The Blanton Museum in Austin doesn’t have the largest collection of art in the state, but it’s probably the most engaging. It’s not here you go for a history of art, but to have a conversation about the world through art.
We had been intending to get to Austin to see the Ellsworth Kelly’s Temple for Light installed between museum buildings. It looks like a chapel, but it’s one for contemplating creativity rather than a divine maker. And it’s a marvelous space showcasing geometric forms and intense patches of light coming through the glass windows hitting the stone and marble.
I don’t know what you could compare it to. The obvious is the Rothko Chapel in Houston. A friend (seeing only the photos) compared it to James Turrell, but I can’t see very far into that likeness.
Kelly’s typical works are simple forms. Sometimes they contract black-and-white and sometimes they are colorful or a solid color.
The Temple for light perhaps reduced space for meditation to its simple, colorful forms. This space brings those works together. Black-and-white works created in contrasting marble line the walls and colorful forms illuminate the space.
In a way, Temple for Light is a temple to Ellsworth Kelly.
Leaving the front door of the temple, we were confronted with the dome of the Texas State Capital where a debate over a plaque which falsely stated slavery was not an underlying cause of the Civil War. It’s not creative energy that’s honored within the walls of the state building, but a political one and inside the Blanton the creative meets the political, as well as the human.
“One of things in my own self-education was the discouraging fact that painting pictures didn’t bring about any change,” read a label on work called La Puerta del Sol by Norman Lewis. The bright painting seems to be reorganizing itself and quote bothered me, especially living at a time when change is all around us. Not much brings immediate change, however, and progress can be hard to measure in the moment. I have to believe art can contribute to change, as stopping at this work had some impact on me.
Confronting us in the next room is Border Crossing (Cruzando el Rio Bravo) by Luis Jiménez. Not one to shy from seeking change through art, the work deals with the concept of an illegal alien. “People talked about aliens as if they landed from outer space as if they weren’t really people,” Jiménez said. “I wanted to put a face on them; I wanted to humanize them.”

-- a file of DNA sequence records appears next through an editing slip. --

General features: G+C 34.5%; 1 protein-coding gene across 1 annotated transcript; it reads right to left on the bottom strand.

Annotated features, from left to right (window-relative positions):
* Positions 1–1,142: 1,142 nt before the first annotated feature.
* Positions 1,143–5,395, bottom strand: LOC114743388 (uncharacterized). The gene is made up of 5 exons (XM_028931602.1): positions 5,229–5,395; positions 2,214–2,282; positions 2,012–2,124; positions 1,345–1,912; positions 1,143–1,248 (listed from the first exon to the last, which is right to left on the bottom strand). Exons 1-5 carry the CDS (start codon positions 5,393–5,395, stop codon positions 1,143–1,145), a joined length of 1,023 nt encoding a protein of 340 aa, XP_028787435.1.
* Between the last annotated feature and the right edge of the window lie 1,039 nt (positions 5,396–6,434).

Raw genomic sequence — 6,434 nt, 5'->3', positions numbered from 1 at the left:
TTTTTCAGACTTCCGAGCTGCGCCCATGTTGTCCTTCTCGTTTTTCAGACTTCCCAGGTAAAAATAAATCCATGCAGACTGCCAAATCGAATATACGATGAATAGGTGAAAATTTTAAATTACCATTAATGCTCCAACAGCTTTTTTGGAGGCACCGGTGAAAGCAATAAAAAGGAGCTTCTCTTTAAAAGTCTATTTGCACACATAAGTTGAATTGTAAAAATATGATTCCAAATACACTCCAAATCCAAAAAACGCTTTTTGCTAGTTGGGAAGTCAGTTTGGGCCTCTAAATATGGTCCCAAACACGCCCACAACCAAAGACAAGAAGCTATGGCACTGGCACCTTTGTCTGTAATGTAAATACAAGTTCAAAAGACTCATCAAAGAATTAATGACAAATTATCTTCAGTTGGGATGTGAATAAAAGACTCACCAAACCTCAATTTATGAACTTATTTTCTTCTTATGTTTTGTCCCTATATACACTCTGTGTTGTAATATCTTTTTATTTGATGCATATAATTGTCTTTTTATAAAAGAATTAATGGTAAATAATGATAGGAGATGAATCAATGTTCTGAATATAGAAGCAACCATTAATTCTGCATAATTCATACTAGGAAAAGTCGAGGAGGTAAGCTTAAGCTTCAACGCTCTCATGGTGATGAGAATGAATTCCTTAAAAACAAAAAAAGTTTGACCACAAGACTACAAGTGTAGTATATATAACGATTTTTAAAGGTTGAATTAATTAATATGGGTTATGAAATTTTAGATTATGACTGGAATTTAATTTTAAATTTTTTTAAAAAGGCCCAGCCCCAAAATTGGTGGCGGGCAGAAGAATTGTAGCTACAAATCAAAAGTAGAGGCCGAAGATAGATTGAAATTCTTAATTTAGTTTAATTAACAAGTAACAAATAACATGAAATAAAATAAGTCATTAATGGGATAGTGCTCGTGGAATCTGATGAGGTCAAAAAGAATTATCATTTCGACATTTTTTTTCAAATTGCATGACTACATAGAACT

If you’ve kept up with the news, you can start to get into the mind of Norman Lewis in regards to his frustrations.
I am reading a book of lectures given by Birge Harrison to the Art Student’s League of New York around the turn of the 20th Century. In it he explores what would have become of Whistler or Sargent if, as an infant, they had been “brought up beyond the furthest confines of civilization,” “What would their art have amounted to?,” Harrison asks.
This came to mind because Jiménez was born in El Paso and could see the plight of the immigrant with the luxury of being able to spend time creating art. It’s not to say there isn’t art in Mexico (there certainly is a wealth of it) but that how many more great artists might there be that the world will never know because our political system, and our inability to right wrongs quickly enough.
I have not been inside the Broad Museum in Los Angeles yet, but a painting of the exterior was immediately recognizable. The artist, Ramiro Gomez, was born to undocumented immigrants. According to the label, Gomez worked as a live-in nanny and began to paint figures of women over luxury magazine spreads. He went on to paint portraits of nannies, pool cleaners and gardeners in well-to-do homes.
Here we see a figure pushing a trash can outside the Broad Museum. “Gomez’s work reminds us the manicured hedges, glassy swimming pools, sun-drenched buildings of the Southern California landscape are often made possible by Latino and immigrant workers.”
Unlike the work by Luis Jimenez, Gomez chose to place the cleaning person in a diminutive scale, without a hint of specific facial features. But we know instantly the racial identity, because such workers have been “taken for granted and overlooked,” to use Gomez’s own words.
And the fact shouldn’t be lost that this wonderful painting by Ramiro Gomez is hanging in the Blanton Museum.